Published online Jul 27, 2013. doi: 10.4240/wjgs.v5.i7.216
Revised: June 18, 2013
Accepted: June 28, 2013
Published online: July 27, 2013
AIM: To determine the morbidity and mortality associated with emergency laparotomy for a clinically acute abdomen in patients aged ≥ 80 years.
METHODS: In this retrospective audit, octogenarians undergoing emergency laparotomy between 1st January 2005 and 1st January 2010 were identified using the Galaxy Theatre System. Patients undergoing abdominal surgery through groin crease incisions or Lanz or Gridiron incisions were excluded. Also simple appendectomies were excluded. All patients were aged 80 years or more at the time of their surgery. Data were obtained using casenote review with a standardised proforma to determine patient age, American Society of Anesthesiologists (ASA) grade, indications for surgery, early (within 30 d) and late (after 30 d) complications, mortality and length of stay. Data were inserted into a Microsoft Excel spreadsheet and analysed.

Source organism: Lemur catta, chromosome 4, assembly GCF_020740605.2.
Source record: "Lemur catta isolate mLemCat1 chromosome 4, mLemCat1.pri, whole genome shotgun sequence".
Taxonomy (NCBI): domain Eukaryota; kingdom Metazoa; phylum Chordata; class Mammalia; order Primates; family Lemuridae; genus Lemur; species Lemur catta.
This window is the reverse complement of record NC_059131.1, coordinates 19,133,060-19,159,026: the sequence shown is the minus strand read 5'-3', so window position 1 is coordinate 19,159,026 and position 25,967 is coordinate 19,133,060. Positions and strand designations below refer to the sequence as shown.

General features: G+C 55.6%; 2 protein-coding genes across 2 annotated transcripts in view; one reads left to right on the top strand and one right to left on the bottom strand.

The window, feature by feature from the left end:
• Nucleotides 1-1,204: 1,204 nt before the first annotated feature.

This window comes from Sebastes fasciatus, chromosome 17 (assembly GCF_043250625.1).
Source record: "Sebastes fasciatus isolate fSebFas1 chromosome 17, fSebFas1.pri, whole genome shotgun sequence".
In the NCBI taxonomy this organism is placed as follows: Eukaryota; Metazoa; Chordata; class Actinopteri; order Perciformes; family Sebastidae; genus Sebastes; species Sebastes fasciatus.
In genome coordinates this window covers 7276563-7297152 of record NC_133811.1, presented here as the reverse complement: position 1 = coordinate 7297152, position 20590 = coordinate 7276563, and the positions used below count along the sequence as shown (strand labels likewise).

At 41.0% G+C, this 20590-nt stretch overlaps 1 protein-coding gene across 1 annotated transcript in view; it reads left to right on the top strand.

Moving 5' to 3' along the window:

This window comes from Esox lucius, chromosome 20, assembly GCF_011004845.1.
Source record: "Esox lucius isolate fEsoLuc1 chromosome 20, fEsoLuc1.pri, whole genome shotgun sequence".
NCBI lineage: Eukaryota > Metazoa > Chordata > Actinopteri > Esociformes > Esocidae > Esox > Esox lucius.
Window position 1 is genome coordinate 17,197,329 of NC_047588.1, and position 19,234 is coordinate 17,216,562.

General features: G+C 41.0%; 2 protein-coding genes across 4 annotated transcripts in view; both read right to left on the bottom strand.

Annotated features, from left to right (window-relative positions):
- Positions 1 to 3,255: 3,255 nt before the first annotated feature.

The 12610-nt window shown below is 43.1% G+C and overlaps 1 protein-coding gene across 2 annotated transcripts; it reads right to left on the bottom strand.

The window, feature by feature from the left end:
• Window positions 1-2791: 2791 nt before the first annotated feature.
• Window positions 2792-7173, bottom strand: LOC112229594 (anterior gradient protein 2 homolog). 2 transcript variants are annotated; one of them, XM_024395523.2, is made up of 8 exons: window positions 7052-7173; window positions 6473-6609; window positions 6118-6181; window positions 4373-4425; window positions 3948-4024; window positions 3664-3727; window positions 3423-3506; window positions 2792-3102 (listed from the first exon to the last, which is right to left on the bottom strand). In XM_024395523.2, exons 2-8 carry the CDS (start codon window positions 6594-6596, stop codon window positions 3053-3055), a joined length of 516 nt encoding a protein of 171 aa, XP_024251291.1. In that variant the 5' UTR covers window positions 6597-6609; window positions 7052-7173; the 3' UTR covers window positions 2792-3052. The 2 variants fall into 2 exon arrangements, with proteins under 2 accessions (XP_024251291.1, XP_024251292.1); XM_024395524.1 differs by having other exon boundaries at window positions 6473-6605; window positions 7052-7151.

RESULTS: One hundred patients were identified from the database (Galaxy) as having undergone emergency laparotomy. Of those, 55 underwent the procedure for intestinal procedures and 37 for secondary peritonitis. There was a 2:1 female predominance; average age 85 and ASA grade 3. Bowel resection was required in 51 out of the 100 patients and 22 (43%) died. Other procedures included appendicectomy, adhesiolysis, repair of AAA graft leak and colostomies for the pathological process resulting in an acute abdomen. Twelve of 100 patients (12%) suffered intra-operative complications, including splenic and bowel-serosal tears. Seventy patients (70%) had postoperative complications including myocardial infarction, wound infection, haematoma and sepsis. Overall mortality was 45/100 patients (45%). The major causes of death were sepsis (19/45 patients, 42%), underlying cancer (13/45 patients, 29%); with others including bowel obstruction (2/45 patients, 4%), myocardial and intestinal ischaemia and dementia.
CONCLUSION: Emergency laparotomy in octogenarians carries a significant morbidity and mortality. In particular, surgery requiring bowel resection has higher mortality than without resection.
Core tip: Aging is associated with an increase in operative and anaesthetic risk during emergency laparotomy. Literature addressing the outcomes following emergency laparotomy in the elderly is limited. The morbidity and mortality rates in this subgroup of patients were explored, and in our study we determined the mortality rate to be 45%.